Shares of Nigerian banks have suffered significant reversal in fortunes following the decision of the Central Bank of Nigeria (CBN) to force a change of management at Skye Bank Plc. The apex bank says it forced the resignation of the entire board and Group Managing Director of the bank following the bank’s liquidity and capital challenges.
But the disclosure by Tokunbor Martins, Director Banking Supervision at the CBN on 8 July, that the CBN has two more banks under watch over liquidity challenges seemed to have set panic in the banking industry leading to a sharp fall in the share prices of Nigerian banks.
There are “a few” lenders that probably are not meeting prudential ratios in terms of liquidity, bad loans or capital, Tokunbo Martins, the director of banking supervision, said in an interview with Lagos-based Channels TV. The regulator monitors banks on “an ongoing basis to make sure it doesn’t get out of hand.”
Also in a note to investors, Adesoji Solanke, Renaissance Capital’s head of research in Nigeria, said First Bank of Nigeria and Diamond may come under closer scrutiny from the CBN, but said that neither FBN or Diamond are under liquidity pressure at this point, so the regulator’s Martins is probably referring to other banks not covered by Renaissance Capital.
“Diamond’s capital ratios may come under “notable pressure” because of loans in foreign currencies”, Solanke’s note said.
“FBN does not need to raise more capital,” acting Chief Financial Officer Ini Ebong said in an e-mailed response to questions from Bloomberg.
“Our liquidity ratio remains very strong.”
However investors have shown signs of panic. The shares of Nigerian banks dropped by an average of 2.62%, despite the fact that trading took place for only two days last week. Skye Bank suffered the most depreciation in its share price dropping by 17.14% in the week to close Friday at 87 kobo per share. Diamond Bank also saw its share price drop 12.61% last week to close at N2.01 as at Friday 8 July.
But the loss in value for banking stocks did not abate on Monday, 1 July when trading started again on the Nigerian Stock Exchange, despite assurances from the CBN that all Nigerian banks are safe and that it had no intention of taking over Skye Bank beyond the change of management, which has been done to ensure the bank regains operational efficiency.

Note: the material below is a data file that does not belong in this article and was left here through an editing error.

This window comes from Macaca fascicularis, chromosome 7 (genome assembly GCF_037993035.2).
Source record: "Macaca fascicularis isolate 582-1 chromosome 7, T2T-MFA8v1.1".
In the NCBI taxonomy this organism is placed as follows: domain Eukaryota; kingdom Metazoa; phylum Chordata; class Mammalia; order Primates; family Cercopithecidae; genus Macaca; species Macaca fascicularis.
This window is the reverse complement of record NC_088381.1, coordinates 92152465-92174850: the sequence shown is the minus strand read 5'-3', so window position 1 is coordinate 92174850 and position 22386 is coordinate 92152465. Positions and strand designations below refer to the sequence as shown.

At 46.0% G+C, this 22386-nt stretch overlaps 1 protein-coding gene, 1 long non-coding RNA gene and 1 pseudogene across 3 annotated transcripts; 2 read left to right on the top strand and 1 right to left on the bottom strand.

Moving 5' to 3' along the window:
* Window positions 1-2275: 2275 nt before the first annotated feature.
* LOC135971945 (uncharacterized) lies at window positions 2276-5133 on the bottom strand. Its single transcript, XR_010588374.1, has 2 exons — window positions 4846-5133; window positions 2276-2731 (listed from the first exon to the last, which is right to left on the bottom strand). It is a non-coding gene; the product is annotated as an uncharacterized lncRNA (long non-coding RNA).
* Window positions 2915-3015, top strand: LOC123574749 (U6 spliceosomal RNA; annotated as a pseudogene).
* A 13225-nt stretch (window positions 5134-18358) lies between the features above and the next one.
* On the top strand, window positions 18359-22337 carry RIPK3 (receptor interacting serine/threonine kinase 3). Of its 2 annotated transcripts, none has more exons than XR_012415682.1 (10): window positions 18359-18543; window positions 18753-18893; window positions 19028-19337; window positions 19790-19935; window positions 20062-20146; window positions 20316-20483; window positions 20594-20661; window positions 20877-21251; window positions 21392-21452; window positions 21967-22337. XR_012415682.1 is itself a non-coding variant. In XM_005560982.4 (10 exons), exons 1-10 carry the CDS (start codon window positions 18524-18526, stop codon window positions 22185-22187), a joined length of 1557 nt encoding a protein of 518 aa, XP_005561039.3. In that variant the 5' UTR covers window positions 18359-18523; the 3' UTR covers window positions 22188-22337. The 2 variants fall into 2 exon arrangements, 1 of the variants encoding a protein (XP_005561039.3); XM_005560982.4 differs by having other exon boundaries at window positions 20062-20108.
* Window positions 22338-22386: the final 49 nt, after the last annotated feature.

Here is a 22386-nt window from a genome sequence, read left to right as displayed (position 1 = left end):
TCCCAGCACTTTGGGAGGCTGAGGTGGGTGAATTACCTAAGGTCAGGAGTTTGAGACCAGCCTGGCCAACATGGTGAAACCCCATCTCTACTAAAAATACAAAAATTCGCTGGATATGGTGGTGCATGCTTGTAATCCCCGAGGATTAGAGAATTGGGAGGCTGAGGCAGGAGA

At Monday’s trading Skye Bank share price dropped by 9.20% to close at 79 kobo per share. The bank’s share price has now lost more than 25% of its value since 4 July when CBN moved against it. Since the beginning of the year, the bank’s share price has lost 50% of its value.
Diamond Bank’s share price also lost value again on Monday, dropping by 7.96% to N1.94 per share. The bank has now lost 19.6% of its value since the beginning of the year.
Some of worst performing stocks since the beginning of the year include; First Bank which has lost 26.9% of its value since the beginning of the year, FCMB, lost 18.3% of its value since beginning of the year, Fidelity Bank has lost 24% of its value since the beginning of the year and ETI which has lost 12.2% of its value.
But not all banking stocks have been in the red. Access Bank has seen its price rise 11.3% since the beginning of the year; GTBank is up 32% while UBA has risen the highest by 35.2% since the beginning of the year. The sharp rise in UBA’s share price has been attributed to the low non-performing loans ratio of the bank and the expectations that the pan-African bank will most likely benefit from foreign exchange gains due to its vast and profitable operations across Africa.
“There’s a chance we’re going back to several years ago when banks were taken over,” Zoran Milojevic, a frontier markets analyst at brokerage Auerbach Grayson & Co., was quoted by Bloomberg as saying. “There are still way too many banks. Some of them have to go.”
“The whole banking sector is under pressure in Nigeria given slowing growth and average loan-book exposure to oil and gas of 30 percent,” Oyin Anubi, a London-based economist at Bank of America Merrill Lynch told Bloomberg.
Note: This story has been done with expert quotes from Bloomberg.